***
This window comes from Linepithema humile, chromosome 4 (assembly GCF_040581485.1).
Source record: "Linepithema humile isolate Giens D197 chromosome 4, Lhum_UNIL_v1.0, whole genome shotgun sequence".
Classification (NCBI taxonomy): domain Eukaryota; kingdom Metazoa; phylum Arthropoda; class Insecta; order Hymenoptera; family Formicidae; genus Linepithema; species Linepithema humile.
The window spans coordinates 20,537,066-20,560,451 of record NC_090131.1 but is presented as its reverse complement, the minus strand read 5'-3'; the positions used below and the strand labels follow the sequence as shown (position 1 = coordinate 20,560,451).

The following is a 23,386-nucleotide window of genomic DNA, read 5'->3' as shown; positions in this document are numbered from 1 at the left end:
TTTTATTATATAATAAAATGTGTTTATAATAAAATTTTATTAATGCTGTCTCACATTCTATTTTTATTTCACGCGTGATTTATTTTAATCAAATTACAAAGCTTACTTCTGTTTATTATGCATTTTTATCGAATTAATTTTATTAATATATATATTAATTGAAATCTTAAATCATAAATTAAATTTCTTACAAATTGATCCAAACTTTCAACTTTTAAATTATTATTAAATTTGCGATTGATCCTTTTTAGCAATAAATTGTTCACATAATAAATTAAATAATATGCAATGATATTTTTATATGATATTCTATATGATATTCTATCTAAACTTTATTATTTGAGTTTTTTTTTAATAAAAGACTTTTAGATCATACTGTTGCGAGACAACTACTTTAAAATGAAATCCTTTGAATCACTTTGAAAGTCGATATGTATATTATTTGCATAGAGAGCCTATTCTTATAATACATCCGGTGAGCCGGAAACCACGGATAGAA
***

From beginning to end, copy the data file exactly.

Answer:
This window comes from Linepithema humile, chromosome 4 (assembly GCF_040581485.1).
Source record: "Linepithema humile isolate Giens D197 chromosome 4, Lhum_UNIL_v1.0, whole genome shotgun sequence".
Classification (NCBI taxonomy): domain Eukaryota; kingdom Metazoa; phylum Arthropoda; class Insecta; order Hymenoptera; family Formicidae; genus Linepithema; species Linepithema humile.
The window spans coordinates 20,537,066-20,560,451 of record NC_090131.1 but is presented as its reverse complement, the minus strand read 5'-3'; the positions used below and the strand labels follow the sequence as shown (position 1 = coordinate 20,560,451).

The following is a 23,386-nucleotide window of genomic DNA, read 5'->3' as shown; positions in this document are numbered from 1 at the left end:
TTTTATTATATAATAAAATGTGTTTATAATAAAATTTTATTAATGCTGTCTCACATTCTATTTTTATTTCACGCGTGATTTATTTTAATCAAATTACAAAGCTTACTTCTGTTTATTATGCATTTTTATCGAATTAATTTTATTAATATATATATTAATTGAAATCTTAAATCATAAATTAAATTTCTTACAAATTGATCCAAACTTTCAACTTTTAAATTATTATTAAATTTGCGATTGATCCTTTTTAGCAATAAATTGTTCACATAATAAATTAAATAATATGCAATGATATTTTTATATGATATTCTATATGATATTCTATCTAAACTTTATTATTTGAGTTTTTTTTTAATAAAAGACTTTTAGATCATACTGTTGCGAGACAACTACTTTAAAATGAAATCCTTTGAATCACTTTGAAAGTCGATATGTATATTATTTGCATAGAGAGCCTATTCTTATAATACATCCGGTGAGCCGGAAACCACGGATAGAA